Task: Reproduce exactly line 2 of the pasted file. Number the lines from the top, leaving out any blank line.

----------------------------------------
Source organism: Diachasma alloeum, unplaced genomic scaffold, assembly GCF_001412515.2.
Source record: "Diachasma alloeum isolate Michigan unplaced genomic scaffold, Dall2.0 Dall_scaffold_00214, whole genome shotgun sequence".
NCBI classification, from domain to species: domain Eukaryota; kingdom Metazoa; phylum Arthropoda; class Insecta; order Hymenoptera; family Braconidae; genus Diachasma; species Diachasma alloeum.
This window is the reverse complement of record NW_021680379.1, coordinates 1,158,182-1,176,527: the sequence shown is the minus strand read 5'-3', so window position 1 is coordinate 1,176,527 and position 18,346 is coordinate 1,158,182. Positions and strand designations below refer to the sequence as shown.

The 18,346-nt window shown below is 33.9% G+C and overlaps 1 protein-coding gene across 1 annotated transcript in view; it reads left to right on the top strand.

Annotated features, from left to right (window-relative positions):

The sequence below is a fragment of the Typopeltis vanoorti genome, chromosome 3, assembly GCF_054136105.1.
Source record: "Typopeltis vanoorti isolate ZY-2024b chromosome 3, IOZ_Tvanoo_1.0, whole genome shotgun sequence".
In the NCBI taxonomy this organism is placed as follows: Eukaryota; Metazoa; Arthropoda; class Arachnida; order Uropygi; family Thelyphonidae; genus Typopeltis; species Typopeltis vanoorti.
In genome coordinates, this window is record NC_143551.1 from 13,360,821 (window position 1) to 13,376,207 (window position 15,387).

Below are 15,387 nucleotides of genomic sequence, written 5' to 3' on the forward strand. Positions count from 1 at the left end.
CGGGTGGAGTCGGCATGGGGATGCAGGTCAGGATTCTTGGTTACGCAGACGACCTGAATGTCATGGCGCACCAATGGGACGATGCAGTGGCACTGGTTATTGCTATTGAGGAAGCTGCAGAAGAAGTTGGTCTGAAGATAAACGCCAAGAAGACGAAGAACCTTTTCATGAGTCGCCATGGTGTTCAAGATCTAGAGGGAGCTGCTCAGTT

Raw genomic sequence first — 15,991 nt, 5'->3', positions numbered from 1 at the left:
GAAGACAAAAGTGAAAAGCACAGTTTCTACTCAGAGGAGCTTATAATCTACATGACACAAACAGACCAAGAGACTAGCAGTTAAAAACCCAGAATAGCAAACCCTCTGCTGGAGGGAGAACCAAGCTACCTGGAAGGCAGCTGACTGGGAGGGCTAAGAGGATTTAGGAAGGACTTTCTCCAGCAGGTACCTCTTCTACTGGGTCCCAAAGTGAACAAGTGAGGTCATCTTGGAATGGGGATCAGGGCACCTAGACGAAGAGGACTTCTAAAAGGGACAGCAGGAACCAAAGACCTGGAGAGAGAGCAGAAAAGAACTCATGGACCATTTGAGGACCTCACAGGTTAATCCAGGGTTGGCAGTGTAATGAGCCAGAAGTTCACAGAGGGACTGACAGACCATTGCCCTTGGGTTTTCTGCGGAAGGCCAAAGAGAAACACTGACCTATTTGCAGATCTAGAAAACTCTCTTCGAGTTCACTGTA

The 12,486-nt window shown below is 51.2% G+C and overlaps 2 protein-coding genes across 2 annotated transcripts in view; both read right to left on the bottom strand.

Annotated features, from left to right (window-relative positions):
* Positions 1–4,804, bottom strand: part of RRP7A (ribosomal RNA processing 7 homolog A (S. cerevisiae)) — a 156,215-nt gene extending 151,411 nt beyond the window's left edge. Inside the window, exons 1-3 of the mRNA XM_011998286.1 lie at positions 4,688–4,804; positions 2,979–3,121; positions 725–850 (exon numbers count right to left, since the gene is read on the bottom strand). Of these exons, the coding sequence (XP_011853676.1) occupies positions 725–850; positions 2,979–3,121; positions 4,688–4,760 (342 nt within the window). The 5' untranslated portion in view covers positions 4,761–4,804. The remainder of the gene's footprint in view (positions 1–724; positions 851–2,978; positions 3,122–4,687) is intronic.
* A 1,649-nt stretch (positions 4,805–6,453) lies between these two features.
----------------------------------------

Source record: "Diachasma alloeum isolate Michigan unplaced genomic scaffold, Dall2.0 Dall_scaffold_00214, whole genome shotgun sequence".